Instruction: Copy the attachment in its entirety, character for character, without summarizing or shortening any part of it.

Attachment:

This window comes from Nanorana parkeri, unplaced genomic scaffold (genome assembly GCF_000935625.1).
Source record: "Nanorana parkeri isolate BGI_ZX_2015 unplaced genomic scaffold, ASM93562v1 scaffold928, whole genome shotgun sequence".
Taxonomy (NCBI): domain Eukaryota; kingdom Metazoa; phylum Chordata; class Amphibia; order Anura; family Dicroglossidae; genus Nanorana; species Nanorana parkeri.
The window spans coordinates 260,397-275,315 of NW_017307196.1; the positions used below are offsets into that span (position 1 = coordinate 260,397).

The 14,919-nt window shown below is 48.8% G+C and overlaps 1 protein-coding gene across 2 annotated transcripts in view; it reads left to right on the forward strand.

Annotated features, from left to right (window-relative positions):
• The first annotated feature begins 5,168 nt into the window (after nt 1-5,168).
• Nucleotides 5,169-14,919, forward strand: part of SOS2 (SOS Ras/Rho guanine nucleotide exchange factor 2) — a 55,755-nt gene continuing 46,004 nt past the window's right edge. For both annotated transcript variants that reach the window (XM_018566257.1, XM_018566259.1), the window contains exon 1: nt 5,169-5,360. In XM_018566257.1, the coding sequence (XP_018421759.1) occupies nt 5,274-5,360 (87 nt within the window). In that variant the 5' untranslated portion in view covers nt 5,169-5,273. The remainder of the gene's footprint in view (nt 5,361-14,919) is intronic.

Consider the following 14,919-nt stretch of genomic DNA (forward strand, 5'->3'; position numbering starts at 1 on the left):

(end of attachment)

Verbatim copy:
This window comes from Nanorana parkeri, unplaced genomic scaffold (genome assembly GCF_000935625.1).
Source record: "Nanorana parkeri isolate BGI_ZX_2015 unplaced genomic scaffold, ASM93562v1 scaffold928, whole genome shotgun sequence".
Taxonomy (NCBI): domain Eukaryota; kingdom Metazoa; phylum Chordata; class Amphibia; order Anura; family Dicroglossidae; genus Nanorana; species Nanorana parkeri.
The window spans coordinates 260,397-275,315 of NW_017307196.1; the positions used below are offsets into that span (position 1 = coordinate 260,397).

The 14,919-nt window shown below is 48.8% G+C and overlaps 1 protein-coding gene across 2 annotated transcripts in view; it reads left to right on the forward strand.

Annotated features, from left to right (window-relative positions):
• The first annotated feature begins 5,168 nt into the window (after nt 1-5,168).
• Nucleotides 5,169-14,919, forward strand: part of SOS2 (SOS Ras/Rho guanine nucleotide exchange factor 2) — a 55,755-nt gene continuing 46,004 nt past the window's right edge. For both annotated transcript variants that reach the window (XM_018566257.1, XM_018566259.1), the window contains exon 1: nt 5,169-5,360. In XM_018566257.1, the coding sequence (XP_018421759.1) occupies nt 5,274-5,360 (87 nt within the window). In that variant the 5' untranslated portion in view covers nt 5,169-5,273. The remainder of the gene's footprint in view (nt 5,361-14,919) is intronic.

Consider the following 14,919-nt stretch of genomic DNA (forward strand, 5'->3'; position numbering starts at 1 on the left):